Pilot asking passengers to pray – right move in an emergency?

KUALA LUMPUR, 29 June 2017: 

Pilots have been trained comprehensively to be mentally prepared including to pray, during an emergency, say aviation experts.

They opined the request by AirAsia X D7237 pilot for the 359 people on board to pray after the Airbus A330-300 experienced engine trouble was not wrong – but in fact part of the practice by pilots to calm down passengers and control the situation.

Universiti Kuala Lumpur (UniKL) test pilot Prof Dr Mohd Harridon Mohamed Suffian said not all scenarios could be trained in the flight simulators or real planes as each situation was unique – and praying was among the options for any pilot.

“In dealing with an ordeal that the pilot had not undergone during training or simulation, mental preparation is necessary including praying.

“In fact from the psychological aspect, praying will provide mental preparation for us. In the aspect of religion, we are indeed called to rely on God as anything could happen in a situation.”

Mohd Harridon was commenting on the Kuala Lumpur-bound flight from Perth which was forced to turn back 90 minutes into the journey after the aircraft encountered technical difficulties over the airspace near Carnarvon on the Western Australia coast.

The pilot had been criticised by former minister and DAP member Datuk Zaid Ibrahim for asking passengers to pray for their safety.

Meanwhile, former Royal Malaysian Air Force (RMAF) investigating officer Capt Abdul Rahmat Omar Tun Mohd Haniff said praying during flight was nothing unusual.

In fact, he noted, many airline companies – including British Airways (haj and umrah chartered flights) – would switch on a video recording of the ‘doa musafir’ (Muslim traveller’s prayer) before take off.

“Usually, those who questioned the necessity for ‘doa’ (prayer) are people with no religion.”

On the technical problem encountered by the plane, he said an Airbus A330 could take off, cruise and land with just one engine even if the other engine was shut down.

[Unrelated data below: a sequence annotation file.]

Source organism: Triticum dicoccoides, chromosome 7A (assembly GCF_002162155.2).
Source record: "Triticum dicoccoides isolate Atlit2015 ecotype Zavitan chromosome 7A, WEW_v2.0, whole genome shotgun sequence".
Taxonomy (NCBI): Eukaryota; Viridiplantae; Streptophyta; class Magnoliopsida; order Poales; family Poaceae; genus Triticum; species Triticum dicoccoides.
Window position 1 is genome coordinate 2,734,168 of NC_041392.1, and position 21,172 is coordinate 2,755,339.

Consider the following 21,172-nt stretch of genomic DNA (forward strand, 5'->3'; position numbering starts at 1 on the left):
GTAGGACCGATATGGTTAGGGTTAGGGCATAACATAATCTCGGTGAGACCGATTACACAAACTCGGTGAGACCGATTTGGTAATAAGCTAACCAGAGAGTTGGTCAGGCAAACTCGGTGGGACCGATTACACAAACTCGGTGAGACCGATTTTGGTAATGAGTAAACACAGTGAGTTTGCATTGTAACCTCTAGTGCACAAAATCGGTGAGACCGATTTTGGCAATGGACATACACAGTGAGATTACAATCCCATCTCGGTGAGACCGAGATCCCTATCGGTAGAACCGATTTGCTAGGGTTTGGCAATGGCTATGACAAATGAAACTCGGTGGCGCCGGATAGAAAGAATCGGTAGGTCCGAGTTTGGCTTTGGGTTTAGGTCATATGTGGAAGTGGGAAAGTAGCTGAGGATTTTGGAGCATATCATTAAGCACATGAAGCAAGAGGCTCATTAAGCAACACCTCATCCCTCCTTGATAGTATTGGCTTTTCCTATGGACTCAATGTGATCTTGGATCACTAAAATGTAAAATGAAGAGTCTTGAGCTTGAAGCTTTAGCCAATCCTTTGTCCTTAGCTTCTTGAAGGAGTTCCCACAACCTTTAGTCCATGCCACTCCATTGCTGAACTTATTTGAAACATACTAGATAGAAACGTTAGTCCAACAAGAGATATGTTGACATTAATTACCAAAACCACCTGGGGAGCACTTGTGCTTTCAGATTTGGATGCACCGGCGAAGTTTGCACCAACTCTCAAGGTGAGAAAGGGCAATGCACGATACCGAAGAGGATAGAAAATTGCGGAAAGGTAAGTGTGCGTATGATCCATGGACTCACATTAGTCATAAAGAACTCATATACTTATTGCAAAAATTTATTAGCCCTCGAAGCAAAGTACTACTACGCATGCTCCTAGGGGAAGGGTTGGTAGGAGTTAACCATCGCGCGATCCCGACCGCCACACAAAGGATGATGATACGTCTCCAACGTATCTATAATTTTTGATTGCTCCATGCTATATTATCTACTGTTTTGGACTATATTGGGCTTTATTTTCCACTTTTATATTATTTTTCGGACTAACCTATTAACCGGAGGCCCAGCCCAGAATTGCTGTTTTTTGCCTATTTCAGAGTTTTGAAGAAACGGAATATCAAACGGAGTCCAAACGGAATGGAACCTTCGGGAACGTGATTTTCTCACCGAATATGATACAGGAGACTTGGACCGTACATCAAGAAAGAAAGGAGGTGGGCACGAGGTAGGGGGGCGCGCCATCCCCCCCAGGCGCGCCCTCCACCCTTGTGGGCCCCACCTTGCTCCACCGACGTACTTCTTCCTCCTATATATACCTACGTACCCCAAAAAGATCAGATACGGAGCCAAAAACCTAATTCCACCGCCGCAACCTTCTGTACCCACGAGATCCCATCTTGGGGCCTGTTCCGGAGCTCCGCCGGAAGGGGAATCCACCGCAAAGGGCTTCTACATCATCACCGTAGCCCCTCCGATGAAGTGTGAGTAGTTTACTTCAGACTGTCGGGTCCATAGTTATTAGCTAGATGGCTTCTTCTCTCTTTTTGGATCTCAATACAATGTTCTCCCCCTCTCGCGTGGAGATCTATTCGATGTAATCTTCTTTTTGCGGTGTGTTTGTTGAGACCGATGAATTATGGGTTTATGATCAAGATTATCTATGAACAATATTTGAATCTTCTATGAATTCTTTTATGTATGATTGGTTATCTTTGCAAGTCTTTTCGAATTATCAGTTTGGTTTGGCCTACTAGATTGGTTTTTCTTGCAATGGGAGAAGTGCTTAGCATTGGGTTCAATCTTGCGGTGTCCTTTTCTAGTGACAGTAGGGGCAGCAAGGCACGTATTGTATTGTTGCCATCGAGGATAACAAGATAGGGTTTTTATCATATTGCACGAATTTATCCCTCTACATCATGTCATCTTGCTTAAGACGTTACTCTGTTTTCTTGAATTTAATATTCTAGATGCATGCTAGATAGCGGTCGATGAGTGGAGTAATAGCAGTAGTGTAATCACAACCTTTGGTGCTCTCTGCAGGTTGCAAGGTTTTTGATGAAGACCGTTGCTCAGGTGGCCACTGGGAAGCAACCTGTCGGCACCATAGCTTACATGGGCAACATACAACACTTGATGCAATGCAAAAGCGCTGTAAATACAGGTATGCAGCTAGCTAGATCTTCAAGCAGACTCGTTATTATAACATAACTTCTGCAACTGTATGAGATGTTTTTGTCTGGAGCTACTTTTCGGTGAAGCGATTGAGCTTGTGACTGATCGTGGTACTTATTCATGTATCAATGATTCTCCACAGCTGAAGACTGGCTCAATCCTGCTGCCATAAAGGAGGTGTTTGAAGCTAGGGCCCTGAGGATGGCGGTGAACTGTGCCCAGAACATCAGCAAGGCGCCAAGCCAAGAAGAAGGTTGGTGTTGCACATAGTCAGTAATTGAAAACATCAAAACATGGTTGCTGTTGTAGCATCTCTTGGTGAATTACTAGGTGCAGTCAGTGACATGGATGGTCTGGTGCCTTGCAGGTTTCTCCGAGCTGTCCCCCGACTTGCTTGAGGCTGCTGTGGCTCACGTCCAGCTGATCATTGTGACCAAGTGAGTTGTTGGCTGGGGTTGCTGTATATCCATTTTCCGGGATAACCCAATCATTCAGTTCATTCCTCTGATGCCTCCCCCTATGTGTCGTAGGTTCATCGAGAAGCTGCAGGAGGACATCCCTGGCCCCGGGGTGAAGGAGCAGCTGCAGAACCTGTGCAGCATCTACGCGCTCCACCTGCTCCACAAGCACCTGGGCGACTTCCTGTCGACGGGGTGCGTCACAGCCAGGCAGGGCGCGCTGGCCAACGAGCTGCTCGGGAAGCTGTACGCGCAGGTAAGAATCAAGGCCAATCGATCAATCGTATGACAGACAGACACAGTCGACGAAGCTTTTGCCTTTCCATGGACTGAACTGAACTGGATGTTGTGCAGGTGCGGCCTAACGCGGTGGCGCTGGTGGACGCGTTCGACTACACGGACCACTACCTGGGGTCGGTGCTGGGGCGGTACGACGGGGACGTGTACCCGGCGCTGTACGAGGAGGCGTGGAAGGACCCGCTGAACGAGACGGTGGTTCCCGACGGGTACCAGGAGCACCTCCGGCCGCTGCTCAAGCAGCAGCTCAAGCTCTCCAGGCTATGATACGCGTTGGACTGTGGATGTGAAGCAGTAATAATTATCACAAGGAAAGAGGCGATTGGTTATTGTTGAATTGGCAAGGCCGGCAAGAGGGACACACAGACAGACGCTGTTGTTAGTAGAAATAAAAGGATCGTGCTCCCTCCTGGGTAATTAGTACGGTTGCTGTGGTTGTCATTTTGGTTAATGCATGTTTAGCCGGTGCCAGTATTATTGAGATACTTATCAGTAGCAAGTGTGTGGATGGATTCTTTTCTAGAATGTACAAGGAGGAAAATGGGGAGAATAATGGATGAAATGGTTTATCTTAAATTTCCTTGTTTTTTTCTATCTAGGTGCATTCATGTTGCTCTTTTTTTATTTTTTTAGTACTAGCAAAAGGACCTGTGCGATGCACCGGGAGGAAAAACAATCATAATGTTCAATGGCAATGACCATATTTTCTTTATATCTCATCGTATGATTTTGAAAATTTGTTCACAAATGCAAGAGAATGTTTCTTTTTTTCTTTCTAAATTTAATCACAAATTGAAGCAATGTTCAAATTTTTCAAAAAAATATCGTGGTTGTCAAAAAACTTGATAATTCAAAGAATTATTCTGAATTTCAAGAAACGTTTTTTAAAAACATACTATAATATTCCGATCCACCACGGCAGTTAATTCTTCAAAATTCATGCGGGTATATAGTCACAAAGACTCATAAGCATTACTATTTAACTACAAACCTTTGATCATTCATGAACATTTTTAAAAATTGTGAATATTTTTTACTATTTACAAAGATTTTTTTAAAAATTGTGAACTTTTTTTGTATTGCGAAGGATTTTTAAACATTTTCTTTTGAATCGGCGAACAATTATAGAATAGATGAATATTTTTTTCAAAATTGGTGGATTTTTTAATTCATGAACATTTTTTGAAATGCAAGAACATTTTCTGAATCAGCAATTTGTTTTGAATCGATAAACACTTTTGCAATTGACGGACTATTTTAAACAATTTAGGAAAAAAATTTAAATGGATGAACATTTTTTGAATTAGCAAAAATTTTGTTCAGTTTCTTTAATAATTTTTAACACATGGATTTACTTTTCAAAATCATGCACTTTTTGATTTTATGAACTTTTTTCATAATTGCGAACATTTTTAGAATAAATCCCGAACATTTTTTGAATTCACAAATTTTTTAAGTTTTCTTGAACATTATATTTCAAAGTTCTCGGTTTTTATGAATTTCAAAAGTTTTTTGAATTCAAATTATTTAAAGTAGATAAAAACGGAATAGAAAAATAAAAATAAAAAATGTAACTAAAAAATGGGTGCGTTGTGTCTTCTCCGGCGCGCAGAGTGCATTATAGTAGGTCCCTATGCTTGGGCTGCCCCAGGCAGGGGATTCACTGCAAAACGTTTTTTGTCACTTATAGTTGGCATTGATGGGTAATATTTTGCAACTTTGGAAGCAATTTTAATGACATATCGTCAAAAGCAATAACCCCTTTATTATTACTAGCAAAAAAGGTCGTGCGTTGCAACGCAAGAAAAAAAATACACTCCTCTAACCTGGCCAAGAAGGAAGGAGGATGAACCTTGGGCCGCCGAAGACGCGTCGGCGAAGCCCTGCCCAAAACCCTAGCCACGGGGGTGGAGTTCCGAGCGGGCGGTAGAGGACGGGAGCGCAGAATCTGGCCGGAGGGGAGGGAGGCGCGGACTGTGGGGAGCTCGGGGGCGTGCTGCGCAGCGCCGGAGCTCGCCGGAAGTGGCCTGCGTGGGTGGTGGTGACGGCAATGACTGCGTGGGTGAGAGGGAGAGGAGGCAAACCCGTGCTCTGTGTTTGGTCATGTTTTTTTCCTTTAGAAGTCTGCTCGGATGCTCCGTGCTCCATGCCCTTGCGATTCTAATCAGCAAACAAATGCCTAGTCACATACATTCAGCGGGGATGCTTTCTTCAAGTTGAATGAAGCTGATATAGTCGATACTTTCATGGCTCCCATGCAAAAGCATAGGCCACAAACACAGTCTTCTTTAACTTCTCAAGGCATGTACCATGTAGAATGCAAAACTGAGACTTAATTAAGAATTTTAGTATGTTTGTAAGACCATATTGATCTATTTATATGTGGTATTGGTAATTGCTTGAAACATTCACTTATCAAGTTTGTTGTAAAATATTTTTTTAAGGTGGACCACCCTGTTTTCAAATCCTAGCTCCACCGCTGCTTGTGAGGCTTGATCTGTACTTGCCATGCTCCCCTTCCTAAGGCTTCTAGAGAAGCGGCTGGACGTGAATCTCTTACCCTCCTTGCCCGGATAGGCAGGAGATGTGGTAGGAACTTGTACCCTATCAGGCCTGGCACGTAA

“In the case of AirAsia X’s Flight D7 237, one of the turbine’s blades broke and hit the oil pump, damaging the hydraulic system before being ‘swallowed’ by the engine. Any other damage to the engine is not known.

“The unbalanced propeller blades caused severe vibration to the aircraft frame and the next action was for the pilot to turn the engine off and turn back.

“However, although the intensity of the vibration slightly decreased in the next two hours, the ‘windmill effect’ still persisted because the propeller blades were being powered by the wind as the aircraft moved forward.”

Abdul Rahmat said because of imbalance, another phenomenon known as dynamic spillage would form an air cone in front of the engine against the air that was pushed backwards by the thrust.

He said such a situation might cause ‘mounting bolt fatigue’ that could detach the engine, in which case, the imbalance could be catastrophic.

“The pilot was fully aware of this and told the passengers that the situation in the flight deck was under control but that they could also pray for safety.”

Another aviation expert said pilots had been trained and would do the needful to assure and calm passengers in any kind of situation.

“If not handled properly, the situation would deteriorate on landing or during the emergency evacuation at the airport.

“In cases such as this, every airline has a standard operating procedure, to maintain calm in the cockpit, among the passengers and so on. Praying is one of the steps.”

– Bernama

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